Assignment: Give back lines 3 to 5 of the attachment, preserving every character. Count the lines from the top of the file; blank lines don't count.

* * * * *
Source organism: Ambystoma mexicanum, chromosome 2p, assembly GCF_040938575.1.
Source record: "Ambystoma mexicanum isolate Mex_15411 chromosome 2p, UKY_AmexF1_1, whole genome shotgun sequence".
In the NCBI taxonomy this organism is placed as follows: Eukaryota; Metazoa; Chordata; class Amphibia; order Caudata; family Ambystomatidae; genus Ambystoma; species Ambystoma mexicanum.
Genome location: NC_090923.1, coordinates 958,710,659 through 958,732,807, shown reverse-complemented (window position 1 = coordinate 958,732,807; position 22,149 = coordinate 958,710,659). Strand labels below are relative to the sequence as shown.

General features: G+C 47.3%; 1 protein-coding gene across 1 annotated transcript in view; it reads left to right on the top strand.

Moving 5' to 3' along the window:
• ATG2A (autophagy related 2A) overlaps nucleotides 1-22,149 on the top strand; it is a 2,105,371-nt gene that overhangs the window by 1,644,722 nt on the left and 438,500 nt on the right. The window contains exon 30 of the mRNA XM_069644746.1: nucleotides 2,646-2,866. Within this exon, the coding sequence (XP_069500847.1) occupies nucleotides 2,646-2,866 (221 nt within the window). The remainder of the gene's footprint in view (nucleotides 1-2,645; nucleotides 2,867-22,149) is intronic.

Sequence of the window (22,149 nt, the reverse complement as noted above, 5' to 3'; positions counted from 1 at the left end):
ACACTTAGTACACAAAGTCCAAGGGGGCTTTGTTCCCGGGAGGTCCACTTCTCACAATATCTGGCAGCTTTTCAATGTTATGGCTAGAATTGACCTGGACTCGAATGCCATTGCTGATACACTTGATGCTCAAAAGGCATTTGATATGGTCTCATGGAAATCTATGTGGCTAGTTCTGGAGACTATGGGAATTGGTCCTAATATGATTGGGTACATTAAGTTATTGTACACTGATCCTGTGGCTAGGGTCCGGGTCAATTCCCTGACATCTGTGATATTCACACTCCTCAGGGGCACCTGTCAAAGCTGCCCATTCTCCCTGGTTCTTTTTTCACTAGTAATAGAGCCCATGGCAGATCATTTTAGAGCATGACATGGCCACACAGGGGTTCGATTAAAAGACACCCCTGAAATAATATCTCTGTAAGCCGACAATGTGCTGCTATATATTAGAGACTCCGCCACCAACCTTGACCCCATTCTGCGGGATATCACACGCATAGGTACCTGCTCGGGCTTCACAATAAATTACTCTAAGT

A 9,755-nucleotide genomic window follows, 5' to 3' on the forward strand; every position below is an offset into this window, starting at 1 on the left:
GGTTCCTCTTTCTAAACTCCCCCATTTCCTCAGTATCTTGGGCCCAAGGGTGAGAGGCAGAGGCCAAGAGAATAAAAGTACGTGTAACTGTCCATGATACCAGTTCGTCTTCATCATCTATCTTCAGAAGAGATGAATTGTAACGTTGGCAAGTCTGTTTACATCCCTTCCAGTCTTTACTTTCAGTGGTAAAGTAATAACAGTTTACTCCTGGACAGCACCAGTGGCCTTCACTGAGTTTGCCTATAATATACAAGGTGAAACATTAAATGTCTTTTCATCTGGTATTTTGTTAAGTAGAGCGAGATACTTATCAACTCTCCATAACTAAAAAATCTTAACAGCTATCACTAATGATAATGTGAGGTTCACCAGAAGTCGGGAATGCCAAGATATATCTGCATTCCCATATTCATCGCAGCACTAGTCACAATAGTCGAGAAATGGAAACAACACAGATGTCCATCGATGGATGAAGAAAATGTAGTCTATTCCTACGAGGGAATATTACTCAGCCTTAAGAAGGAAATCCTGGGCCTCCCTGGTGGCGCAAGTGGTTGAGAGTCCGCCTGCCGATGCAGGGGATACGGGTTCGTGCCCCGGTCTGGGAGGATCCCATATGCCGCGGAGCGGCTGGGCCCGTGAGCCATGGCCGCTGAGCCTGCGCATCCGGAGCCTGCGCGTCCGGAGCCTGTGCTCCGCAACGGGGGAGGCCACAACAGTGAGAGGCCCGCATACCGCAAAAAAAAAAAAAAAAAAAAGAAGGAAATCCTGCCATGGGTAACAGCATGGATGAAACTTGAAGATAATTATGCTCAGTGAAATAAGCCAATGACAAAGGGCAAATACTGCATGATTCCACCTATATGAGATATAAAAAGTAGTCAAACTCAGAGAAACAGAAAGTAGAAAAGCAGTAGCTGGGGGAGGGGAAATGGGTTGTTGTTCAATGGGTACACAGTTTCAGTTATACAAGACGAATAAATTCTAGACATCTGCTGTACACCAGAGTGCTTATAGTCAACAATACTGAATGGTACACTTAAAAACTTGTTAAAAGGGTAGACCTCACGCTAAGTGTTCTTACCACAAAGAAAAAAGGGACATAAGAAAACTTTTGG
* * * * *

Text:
In the NCBI taxonomy this organism is placed as follows: Eukaryota; Metazoa; Chordata; class Amphibia; order Caudata; family Ambystomatidae; genus Ambystoma; species Ambystoma mexicanum.
Genome location: NC_090923.1, coordinates 958,710,659 through 958,732,807, shown reverse-complemented (window position 1 = coordinate 958,732,807; position 22,149 = coordinate 958,710,659). Strand labels below are relative to the sequence as shown.

General features: G+C 47.3%; 1 protein-coding gene across 1 annotated transcript in view; it reads left to right on the top strand.